After Kick-Starting Cyprus Talks, U.S. Should Now Stand Back

After Kick-Starting Cyprus Talks, U.S. Should Now Stand Back
Cypriot President Nicos Anastasiades, Brussels, Belgium, Feb. 9, 2011 (photo by the European People's Party licensed under the Creative Commons Attribution 2.0 Generic license).

This year started on a particularly pessimistic note in Cyprus. In December 2013, the latest attempt by the United Nations to bring the island’s Greek and Turkish Cypriot leaders back to the negotiating table had foundered. The two sides had been unable to reach an agreement on the wording of a joint statement that would have laid down the parameters for a renewed attempt to reunify the island.

At the core of the dispute was a disagreement on the nature of sovereignty in any settlement. While the two sides have long agreed that any solution would see the creation of a federation made up of two states and respecting the existence of the two key communities on the island—a bizonal, bicommunal federation—the Greek Cypriots wanted an ironclad guarantee from the Turkish Cypriots that any new state would also be imbued with a single internationally recognized sovereign identity. In the Greek Cypriots’ view, this condition is crucial to guaranteeing that any new state will be stable and enduring. If the two states making up the federation are both vested with their own sovereignty, the fear is that the Turkish Cypriots may try to secede in the future by citing the precedent of the break-up of Czechoslovakia into two internationally recognized states.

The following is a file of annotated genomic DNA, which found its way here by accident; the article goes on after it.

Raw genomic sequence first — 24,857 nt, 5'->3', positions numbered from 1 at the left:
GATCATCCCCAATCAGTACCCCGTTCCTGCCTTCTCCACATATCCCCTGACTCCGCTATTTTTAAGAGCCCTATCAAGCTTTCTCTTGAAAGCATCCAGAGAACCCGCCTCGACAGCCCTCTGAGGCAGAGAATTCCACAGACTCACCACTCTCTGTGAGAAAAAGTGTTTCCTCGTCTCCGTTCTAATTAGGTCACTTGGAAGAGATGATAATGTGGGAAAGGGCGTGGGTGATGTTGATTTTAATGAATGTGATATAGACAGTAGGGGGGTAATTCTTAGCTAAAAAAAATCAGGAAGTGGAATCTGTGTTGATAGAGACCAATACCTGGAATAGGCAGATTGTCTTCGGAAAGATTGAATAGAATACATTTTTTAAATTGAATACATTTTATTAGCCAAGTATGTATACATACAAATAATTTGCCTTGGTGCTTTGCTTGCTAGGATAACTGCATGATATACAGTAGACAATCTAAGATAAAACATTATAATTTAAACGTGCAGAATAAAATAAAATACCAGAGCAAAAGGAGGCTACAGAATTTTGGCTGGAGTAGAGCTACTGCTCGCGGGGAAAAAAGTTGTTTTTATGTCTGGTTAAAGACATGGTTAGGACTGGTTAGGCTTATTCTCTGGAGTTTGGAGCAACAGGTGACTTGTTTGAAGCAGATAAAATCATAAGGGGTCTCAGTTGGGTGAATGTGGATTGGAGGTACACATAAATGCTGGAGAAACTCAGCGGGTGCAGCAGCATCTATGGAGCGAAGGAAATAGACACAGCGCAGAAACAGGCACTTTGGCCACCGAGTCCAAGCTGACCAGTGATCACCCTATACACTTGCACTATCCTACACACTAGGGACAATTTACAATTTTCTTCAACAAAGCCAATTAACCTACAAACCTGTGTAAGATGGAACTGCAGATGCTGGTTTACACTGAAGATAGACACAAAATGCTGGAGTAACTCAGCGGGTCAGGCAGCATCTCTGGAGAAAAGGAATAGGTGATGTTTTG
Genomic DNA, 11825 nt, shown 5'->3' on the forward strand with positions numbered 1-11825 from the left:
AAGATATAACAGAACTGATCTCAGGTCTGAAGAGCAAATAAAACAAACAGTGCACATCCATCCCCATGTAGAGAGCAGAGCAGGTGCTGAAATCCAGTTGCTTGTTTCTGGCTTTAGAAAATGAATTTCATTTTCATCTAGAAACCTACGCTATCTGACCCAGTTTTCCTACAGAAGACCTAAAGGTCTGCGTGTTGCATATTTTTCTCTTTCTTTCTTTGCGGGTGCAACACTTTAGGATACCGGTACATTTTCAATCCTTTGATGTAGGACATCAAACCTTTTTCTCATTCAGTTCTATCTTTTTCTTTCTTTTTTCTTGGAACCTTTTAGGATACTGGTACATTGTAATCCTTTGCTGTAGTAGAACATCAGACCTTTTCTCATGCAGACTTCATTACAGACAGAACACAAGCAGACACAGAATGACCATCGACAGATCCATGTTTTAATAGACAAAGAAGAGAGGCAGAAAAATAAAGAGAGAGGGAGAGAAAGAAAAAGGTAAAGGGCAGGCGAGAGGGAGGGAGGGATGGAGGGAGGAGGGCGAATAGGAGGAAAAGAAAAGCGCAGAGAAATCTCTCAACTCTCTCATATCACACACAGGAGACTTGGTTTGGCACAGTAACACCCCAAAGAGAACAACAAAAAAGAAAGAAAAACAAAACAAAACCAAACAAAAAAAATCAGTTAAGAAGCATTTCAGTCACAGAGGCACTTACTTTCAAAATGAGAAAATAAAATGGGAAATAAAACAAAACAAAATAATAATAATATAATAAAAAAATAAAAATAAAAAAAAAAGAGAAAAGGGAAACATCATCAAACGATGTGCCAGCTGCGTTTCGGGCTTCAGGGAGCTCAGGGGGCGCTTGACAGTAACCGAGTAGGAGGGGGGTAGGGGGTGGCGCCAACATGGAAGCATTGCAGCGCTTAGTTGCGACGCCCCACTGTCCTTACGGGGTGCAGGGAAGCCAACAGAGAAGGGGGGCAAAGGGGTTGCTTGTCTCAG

And then, suddenly, on Feb. 8 it was announced that the two sides had finally managed to settle on a text. What made the news all the more surprising was that the deal had been brokered by the United States, rather than the United Nations.

Keep reading for free!

Get instant access to the rest of this article by submitting your email address below. You'll also get access to three articles of your choice each month and our free newsletter:

Or, Subscribe now to get full access.

Already a subscriber? Log in here .

What you’ll get with an All-Access subscription to World Politics Review:

A WPR subscription is like no other resource — it’s like having a personal curator and expert analyst of global affairs news. Subscribe now, and you’ll get:

  • Immediate and instant access to the full searchable library of tens of thousands of articles.
  • Daily articles with original analysis, written by leading topic experts, delivered to you every weekday.
  • Regular in-depth articles with deep dives into important issues and countries.
  • The Daily Review email, with our take on the day’s most important news, the latest WPR analysis, what’s on our radar, and more.
  • The Weekly Review email, with quick summaries of the week’s most important coverage, and what’s to come.
  • Completely ad-free reading.

And all of this is available to you when you subscribe today.